Background: Peripheral neuropathy that complicates HIV nucleoside reverse transcriptase inhibitor (NRTI) therapy is likely caused by mitochondrial injury. Mitochondria play a central role in regulating oxidant stress. We explored the relationships between oxidant stress and NRTI-induced peripheral neuropathy.
Methods: The AIDS Clinical Trials Group (ACTG) studied the cases of 384 antiretroviral-naive individuals randomized to receive didanosine/stavudine or zidovudine/lamivudine, plus efavirenz, nelfinavir, or both. The participants were followed for up to 3 years. Peripheral neuropathy was ascertained by signs and symptoms. We performed a case-control study of ACTG 384 participants. Peripheral neuropathy cases and nonneuropathy control subjects were selected from didanosine/stavudine recipients. Alternate control subjects were selected from zidovudine/lamivudine recipients who developed peripheral neuropathy. Oxidant stress was assessed by quantifying F2-isoprostanes (F2-IsoPs) in cryopreserved plasma.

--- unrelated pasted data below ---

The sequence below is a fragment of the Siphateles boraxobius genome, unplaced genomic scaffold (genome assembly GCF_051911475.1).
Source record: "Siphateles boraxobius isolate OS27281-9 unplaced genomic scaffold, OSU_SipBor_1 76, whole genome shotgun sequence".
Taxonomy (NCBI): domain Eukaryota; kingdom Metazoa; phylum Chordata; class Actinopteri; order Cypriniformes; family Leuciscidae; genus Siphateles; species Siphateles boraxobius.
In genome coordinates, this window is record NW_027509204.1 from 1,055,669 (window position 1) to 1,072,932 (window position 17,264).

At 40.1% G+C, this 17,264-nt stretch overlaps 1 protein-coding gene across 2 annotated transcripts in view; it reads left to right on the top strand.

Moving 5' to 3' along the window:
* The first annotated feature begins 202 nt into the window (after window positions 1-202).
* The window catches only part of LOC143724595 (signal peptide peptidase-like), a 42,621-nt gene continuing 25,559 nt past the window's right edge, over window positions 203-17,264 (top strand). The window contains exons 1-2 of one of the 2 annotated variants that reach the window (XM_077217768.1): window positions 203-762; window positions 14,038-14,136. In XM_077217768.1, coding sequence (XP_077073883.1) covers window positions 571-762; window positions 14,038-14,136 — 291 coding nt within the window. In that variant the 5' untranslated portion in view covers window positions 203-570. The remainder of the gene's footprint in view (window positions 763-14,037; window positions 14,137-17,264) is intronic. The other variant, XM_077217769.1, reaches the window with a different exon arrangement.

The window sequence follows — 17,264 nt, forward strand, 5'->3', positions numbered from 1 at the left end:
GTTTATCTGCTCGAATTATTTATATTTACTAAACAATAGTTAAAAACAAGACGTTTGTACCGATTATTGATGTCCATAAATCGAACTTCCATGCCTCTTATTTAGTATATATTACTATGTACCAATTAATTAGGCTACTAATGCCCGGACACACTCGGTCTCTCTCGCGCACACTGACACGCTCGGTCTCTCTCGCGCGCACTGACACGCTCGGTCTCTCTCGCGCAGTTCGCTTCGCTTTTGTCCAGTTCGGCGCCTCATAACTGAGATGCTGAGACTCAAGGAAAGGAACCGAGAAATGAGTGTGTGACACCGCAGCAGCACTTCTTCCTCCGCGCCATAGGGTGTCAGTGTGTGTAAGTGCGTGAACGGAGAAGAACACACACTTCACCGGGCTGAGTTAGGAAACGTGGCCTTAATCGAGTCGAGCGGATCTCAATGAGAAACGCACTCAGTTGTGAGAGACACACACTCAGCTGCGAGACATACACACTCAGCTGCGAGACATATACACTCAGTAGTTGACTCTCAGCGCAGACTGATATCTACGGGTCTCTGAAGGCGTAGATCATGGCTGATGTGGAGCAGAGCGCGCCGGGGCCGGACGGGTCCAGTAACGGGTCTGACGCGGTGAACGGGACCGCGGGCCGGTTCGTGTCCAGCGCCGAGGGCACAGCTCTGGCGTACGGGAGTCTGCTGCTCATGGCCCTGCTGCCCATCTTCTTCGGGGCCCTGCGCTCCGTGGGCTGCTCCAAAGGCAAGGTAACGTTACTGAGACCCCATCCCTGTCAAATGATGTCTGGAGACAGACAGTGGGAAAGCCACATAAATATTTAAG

Results: Seventy-five cases, 71 control subjects, and 18 alternate control subjects were identified. The median baseline F2-IsoP values were 53 (interquartile range [IQR], 40-85), 57 (IQR, 41-77), and 53 (IQR, 47-101) pg/mL, respectively, and did not differ between cases and control subjects (P = 0.78) or alternate control subjects (P = 0.60). Changes in F2-IsoPs from baseline to time of peripheral neuropathy did not differ significantly between cases (median, 10 [IQR, -17 to 26] pg/mL) and control subjects (median, 4 [IQR, -11 to 17] pg/mL; P = 0.48) or alternate control subjects (median, 1 [IQR, -48 to 10] pg/mL; P = 0.21).
Conclusions: Peripheral neuropathy that complicates antiretroviral therapy with NRTIs was not associated with increased systemic oxidant stress assessed by plasma F2-IsoPs.